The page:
The location of the delay circuit 138 is not limited to the one between the circuits 131 and 132, shown in FIG. 9, but the delay circuit 138 may be located at any other place insofar as it is between the output of the input circuit 121 and theinverting input terminal of the second comparator 135. Further, in place of the delay circuit, the filter 131 and the differentiating circuit 132 may be designed to have a suitable delaying characteristic, forming an equivalent delay means and hencedispensing with the use of the delay circuit 138.

Although in the above described embodiments, secondary voltage from the secondary coil of the ignition coil is employed as the sparking voltage, but alternatively, primary voltage from the primary coil may be employed. Since in such analternative case, the sparking voltage is reverse in polarity to the secondary voltage, the signs of various values used for the misfire determination may be reversed to carry out a misfire determination in a manner similar to the manners describedabove. For example, the reference voltage VREF is set to a positive value so that when the differential value of the sparking voltage is higher than the reference voltage, it is determined that a misfire has occurred.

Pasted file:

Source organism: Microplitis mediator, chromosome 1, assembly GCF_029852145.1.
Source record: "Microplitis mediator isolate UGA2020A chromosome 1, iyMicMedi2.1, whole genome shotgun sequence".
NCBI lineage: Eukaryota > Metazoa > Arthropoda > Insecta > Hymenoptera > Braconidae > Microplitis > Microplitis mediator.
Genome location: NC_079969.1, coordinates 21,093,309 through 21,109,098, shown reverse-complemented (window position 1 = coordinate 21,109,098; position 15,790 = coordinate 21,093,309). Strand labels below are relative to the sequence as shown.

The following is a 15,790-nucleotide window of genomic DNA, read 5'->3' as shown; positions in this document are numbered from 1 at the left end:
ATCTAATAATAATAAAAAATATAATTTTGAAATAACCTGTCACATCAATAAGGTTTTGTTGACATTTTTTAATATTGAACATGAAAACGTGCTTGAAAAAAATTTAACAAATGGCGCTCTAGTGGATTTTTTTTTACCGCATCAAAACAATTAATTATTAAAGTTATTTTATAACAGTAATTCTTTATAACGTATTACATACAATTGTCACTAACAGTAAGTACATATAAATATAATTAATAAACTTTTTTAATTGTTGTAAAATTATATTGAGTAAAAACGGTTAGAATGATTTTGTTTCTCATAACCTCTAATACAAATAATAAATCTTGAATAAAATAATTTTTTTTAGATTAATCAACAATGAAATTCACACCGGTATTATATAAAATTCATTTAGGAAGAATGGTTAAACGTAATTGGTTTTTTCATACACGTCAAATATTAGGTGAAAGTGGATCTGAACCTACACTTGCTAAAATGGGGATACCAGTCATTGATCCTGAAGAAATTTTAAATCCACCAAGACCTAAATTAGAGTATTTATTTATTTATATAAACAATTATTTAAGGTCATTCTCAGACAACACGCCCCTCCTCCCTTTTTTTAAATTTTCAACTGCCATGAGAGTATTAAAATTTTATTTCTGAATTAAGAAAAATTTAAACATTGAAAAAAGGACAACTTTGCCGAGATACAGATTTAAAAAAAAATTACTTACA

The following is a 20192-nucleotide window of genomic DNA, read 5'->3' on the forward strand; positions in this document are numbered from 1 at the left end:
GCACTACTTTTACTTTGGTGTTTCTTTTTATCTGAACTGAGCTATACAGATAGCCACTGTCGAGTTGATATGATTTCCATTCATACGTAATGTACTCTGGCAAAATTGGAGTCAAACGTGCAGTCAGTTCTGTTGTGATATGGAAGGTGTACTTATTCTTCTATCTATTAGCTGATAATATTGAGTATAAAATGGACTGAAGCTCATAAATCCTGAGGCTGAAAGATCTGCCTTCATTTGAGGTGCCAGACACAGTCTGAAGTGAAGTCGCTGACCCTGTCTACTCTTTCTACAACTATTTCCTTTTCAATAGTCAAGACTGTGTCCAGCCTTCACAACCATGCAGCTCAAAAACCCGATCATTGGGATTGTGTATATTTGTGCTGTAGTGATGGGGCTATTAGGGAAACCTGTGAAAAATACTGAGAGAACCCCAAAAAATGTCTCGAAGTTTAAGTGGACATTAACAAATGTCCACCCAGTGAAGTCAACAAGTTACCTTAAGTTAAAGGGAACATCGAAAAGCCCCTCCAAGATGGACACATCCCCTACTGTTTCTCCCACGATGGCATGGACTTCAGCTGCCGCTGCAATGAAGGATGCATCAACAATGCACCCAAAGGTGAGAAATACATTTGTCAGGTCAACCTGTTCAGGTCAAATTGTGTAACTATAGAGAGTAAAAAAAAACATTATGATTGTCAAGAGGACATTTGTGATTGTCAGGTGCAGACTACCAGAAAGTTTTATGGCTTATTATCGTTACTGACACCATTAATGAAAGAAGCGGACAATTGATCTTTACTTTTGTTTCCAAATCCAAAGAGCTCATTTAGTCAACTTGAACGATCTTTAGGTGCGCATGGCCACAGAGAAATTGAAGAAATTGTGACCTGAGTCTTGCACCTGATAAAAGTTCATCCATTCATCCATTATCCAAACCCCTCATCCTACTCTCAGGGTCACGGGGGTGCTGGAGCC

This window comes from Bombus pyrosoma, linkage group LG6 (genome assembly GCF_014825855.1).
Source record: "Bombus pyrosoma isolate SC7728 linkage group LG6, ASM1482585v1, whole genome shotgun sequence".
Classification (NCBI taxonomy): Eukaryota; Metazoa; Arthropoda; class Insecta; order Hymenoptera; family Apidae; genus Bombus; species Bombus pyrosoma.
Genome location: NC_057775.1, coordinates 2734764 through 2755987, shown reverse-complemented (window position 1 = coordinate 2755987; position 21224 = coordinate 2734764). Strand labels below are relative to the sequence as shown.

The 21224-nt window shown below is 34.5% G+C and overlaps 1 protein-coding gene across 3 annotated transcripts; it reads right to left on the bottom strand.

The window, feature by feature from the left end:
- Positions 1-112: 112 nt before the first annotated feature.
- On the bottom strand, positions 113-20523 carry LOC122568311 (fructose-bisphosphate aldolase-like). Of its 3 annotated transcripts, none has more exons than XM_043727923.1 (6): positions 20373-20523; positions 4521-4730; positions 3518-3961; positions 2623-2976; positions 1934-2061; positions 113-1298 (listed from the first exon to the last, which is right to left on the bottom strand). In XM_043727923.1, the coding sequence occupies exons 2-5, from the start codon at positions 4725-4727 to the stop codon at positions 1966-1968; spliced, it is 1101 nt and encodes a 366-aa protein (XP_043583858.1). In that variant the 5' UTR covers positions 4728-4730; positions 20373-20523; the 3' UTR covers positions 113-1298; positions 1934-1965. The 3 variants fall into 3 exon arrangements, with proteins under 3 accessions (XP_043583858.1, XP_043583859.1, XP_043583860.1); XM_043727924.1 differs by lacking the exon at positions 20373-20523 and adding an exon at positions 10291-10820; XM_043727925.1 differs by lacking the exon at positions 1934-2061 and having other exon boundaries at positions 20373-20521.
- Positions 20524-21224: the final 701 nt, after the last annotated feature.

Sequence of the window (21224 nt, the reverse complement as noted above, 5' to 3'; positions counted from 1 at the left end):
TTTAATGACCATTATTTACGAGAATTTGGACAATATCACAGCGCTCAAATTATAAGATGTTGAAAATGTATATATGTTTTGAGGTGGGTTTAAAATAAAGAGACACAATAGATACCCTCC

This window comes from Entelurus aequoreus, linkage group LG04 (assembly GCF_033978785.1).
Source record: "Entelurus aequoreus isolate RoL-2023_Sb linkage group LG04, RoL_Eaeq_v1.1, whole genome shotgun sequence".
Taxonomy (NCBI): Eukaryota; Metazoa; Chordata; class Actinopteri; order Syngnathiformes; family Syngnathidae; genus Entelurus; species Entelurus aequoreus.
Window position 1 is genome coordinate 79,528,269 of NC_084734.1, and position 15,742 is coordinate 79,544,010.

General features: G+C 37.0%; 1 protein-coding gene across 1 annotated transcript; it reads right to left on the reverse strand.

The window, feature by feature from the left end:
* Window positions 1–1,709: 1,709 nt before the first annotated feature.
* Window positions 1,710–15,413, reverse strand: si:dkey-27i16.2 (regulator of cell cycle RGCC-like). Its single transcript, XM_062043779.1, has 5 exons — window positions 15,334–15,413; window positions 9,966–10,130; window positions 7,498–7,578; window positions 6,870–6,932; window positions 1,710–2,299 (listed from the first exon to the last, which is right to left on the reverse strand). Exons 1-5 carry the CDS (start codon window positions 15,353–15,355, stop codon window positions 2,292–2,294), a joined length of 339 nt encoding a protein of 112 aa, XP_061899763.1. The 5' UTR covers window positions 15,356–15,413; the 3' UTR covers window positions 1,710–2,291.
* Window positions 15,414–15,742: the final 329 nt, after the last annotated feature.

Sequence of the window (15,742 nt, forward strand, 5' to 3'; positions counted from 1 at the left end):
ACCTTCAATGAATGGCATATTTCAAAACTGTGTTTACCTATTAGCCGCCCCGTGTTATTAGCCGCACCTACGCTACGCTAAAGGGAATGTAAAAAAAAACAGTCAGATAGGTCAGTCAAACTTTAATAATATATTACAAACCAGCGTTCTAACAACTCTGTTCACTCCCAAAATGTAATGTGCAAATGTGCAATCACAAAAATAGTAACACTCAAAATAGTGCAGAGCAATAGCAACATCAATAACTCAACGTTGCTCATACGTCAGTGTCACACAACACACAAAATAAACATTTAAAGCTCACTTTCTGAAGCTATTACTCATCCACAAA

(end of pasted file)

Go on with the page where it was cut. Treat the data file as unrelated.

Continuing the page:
According to the invention described above, the differential value of the sparking voltage is compared with a predetermined value to determine occurrence of a misfire. When the sparking voltage becomes high toward the end of discharge in theevent of a misfire so that dielectric breakdown takes place at an early time, the differential value of the sparking voltage become much higher than at normal firing, which enables positive detection of a misfire.

Further, according to the invention, the time period over which the comparison of the differential value of the sparking voltage with the predetermined value is to be made may be suitably set so as to enable to reduce the influence of noise uponthe misfire determination, thereby achieving more accurate misfire detection.